The “Y” interchange on the subway is only operated for six months; everyone is concentrated at Bloor, for which the station was not built.
1966 My M.A. thesis on downtown Toronto is accepted. The bid rent curve for central space has declined over the past 13 years (click here for diagram the x-axis is logarithmic).
1967 St. Laurent is the first regional shopping centre in Ottawa anchored by Sears and Dominion. Other new Ontario malls include Frontenac Mall (Kingston), Eastwood (Kitchener), Northland (London), Midtown (Oshawa), K-Mart Plaza (Bells Corners), Midtown (St. Catharines) and Agincourt Mall in Scarborough.
1967 Expo opens in Montreal. The Ontario restaurant there can serve liquor on Sundays, while the real Province goes without.
1967 Sparks Street Pedestrian Mall opens, following the lead of Kalamazoo, MI. Kalamazoo reverts back to traffic; Sparks Street does not (click here).
1967 The Polsuns and Jimmy Kay, the owner of Fairweather, buy the 52 stores of Tip Top Tailors, and take the merged company public. The roller coaster of their share price begins. They purchase Bi-Way, Town and Country and controlling interests in Club Monaco and Harry Rosen for a roster of age-related niche stores.
1967 Dean Muncaster is appointed President of Canadian Tire at the ripe old age of 33. He worked in his father's Sudbury store in his youth. For the next decade, the chain would register 20 percent per year sales growth.
Canadian Tire is the first Ontario organization to adopt point-of-sale computers and a perpetual inventory system with automatic re-ordering, avoiding stock-outs. The Canadian business press, however, prefers to focus on the antics of the controlling family.
1968 Metro Toronto is second only to New York City in North America in construction contracts awarded.
1968 BA Oil is swallowed by Gulf. Loyal customers mourn.
1968 Leading edge of the baby boom reaches 20 years of age.
1968 William Applebaum outlines “The Analogue Method for Estimating Potential Store Sales” for supermarkets in the 10,000 to 15,000 square foot range (Guide to Store Location Research, 1968). By making explicit comparisons between the performance of existing outlets and key factors, an analyst can predict the sales of any new (small) site if its characteristics are known. Ominously, for new format food stores, he notes, “the best the analyst can do is to guesstimate and use his own judgement, based on such data as are available to him”. When I quote this to Miracle Food Mart, they pretend to be horrified, and do not hire me.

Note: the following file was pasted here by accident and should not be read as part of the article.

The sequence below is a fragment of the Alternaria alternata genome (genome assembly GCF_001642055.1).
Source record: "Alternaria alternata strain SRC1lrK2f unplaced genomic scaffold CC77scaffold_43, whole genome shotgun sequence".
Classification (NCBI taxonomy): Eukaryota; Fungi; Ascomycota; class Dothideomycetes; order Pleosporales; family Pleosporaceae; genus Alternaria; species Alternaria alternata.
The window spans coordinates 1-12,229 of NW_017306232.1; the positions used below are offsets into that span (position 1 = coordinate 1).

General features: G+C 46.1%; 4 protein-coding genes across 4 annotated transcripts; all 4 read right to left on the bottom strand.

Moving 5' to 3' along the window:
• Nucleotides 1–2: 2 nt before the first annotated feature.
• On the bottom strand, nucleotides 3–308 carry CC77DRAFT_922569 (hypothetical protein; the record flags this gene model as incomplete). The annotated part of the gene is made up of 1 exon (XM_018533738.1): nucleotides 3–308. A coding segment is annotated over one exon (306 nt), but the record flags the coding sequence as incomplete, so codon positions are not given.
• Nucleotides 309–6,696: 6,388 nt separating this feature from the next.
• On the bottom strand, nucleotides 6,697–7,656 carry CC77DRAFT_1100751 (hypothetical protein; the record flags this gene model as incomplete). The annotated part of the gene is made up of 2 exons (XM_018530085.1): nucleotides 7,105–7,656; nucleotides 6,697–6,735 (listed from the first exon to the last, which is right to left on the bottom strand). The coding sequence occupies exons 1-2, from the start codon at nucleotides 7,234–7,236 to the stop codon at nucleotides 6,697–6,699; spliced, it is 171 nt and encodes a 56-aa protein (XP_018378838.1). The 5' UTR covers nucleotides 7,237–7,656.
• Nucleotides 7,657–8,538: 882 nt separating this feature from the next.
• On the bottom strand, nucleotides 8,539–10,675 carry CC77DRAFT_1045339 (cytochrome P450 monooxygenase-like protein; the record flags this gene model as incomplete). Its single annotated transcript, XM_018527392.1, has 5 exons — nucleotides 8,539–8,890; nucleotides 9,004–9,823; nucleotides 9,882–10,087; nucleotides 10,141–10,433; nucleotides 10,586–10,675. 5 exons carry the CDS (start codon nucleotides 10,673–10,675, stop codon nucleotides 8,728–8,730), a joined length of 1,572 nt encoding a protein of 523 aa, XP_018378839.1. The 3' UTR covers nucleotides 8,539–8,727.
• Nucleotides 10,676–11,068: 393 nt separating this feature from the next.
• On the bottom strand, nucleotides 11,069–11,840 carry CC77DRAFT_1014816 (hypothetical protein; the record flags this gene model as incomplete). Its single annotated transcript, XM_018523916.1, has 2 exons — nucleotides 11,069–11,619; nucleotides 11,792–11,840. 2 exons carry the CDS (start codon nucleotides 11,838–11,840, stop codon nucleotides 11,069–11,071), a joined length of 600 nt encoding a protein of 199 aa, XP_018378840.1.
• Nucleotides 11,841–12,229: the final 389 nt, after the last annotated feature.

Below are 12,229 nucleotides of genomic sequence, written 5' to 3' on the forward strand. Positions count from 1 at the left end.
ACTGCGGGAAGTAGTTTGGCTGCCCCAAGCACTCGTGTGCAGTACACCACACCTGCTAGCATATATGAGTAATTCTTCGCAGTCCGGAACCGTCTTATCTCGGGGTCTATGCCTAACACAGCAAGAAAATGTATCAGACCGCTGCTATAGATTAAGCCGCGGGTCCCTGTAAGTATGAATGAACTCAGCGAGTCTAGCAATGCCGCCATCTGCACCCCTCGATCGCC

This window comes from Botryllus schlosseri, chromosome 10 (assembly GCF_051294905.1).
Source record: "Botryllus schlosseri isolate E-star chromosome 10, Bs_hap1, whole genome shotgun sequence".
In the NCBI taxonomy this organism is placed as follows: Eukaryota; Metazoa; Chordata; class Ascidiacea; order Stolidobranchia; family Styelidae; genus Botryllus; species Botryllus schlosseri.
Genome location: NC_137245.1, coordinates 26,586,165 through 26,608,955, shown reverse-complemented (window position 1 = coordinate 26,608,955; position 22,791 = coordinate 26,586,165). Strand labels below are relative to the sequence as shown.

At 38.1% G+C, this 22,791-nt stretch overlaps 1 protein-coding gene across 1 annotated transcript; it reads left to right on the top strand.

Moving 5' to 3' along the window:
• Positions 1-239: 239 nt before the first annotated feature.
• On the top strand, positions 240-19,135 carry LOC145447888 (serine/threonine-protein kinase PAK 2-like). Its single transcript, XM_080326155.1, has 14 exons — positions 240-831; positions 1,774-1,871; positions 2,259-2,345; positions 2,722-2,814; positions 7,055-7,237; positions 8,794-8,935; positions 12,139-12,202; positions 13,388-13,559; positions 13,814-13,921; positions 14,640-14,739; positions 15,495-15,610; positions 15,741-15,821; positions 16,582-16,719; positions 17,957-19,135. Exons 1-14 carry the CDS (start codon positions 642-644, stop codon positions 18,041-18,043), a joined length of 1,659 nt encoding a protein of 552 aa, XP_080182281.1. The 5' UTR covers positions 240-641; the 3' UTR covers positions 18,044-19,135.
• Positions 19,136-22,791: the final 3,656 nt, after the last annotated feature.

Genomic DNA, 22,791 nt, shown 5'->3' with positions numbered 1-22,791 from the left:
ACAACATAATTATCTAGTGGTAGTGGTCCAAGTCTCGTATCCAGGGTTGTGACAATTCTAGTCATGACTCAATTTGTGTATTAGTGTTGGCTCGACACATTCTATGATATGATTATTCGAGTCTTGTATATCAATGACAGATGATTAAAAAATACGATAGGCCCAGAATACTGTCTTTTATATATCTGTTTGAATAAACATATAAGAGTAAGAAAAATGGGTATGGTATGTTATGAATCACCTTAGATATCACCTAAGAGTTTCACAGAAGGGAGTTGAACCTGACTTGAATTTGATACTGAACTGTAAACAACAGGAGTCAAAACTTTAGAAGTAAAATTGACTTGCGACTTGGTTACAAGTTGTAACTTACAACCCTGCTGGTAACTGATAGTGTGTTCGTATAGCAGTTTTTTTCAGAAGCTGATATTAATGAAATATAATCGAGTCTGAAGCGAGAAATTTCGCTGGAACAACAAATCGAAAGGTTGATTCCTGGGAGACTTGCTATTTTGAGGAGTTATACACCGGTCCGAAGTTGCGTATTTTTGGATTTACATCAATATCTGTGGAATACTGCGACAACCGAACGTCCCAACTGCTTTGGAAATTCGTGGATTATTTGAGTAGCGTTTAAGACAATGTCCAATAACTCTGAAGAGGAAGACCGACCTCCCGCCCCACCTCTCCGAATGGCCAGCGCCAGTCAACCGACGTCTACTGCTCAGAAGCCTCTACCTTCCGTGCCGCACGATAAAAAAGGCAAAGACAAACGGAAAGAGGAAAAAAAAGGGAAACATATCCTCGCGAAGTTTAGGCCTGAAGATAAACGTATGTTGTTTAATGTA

1968 The first Canadian McDonald's opens at Oxford and Huron in London, quickly followed by Brampton, Bathurst and Steeles, Keele Street and south Islington, where I encounter my first Big Mac. I confuse them by asking for a knife and fork. In the UK, you always ate a "Wimpy" that way. It would be another nine years before McDonald's Canada opened for breakfast.
It took McDonald's 16 years to reach Canada. The first chain location opened in San Bernadino in 1952. I work for McDonald's planning locations: municipalities at first are fearful of the litter that is characteristic of the older-style chains.
1968 New malls include Burlington Mall, Brookdale and Eastcourt (Cornwall), London Mall, K-Mart Plaza in Ottawa, Meadowlands in Nepean, Lincoln Mall in St. Catharines, Riverside Plaza in Windsor, and two in Metro, Jane Finch and Kipling Heights.
1969 The Gap opens on Ocean Boulevard in San Francisco. It would take two decades to get the first store in Ontario.
1969 Toronto begins paying half the cost for the underground connections in the downtown system. The first beneficiaries are the Wellington Street tunnel (TD to Royal Bank) and the King Street tunnel (TD to First Canadian Place).
1969 The Royal Commission on Evening Shopping travels the country to probe consumers' reactions. Women, who have been entering the workforce in great numbers over the 1960s, want the freedom to shop when it is convenient for them. Female participation in the work force had reached 30 percent and they did not have much time to shop through a weekday (Bruce Mallen, The Benefits and Costs of Evening Shopping to the Canadian Economy, April 1969).
1969 New 1969 Ontario malls include Sheridan SC (a very successful strip between K-Mart and Dominion in Mississauga), Stanley Park (Kitchener), Mcadoo Park (Kingston), Shoppers World Brampton (uniquely offering two department stores, Sears and K-Mart, and two supermarkets, A&P and Food City), Westwood (Mississauga), K-Mart Plaza (St. Catharines), Royal Orchard (Thornhill), County Fair (Fort William) and Centenary Plaza, a couple of years late, in Scarborough.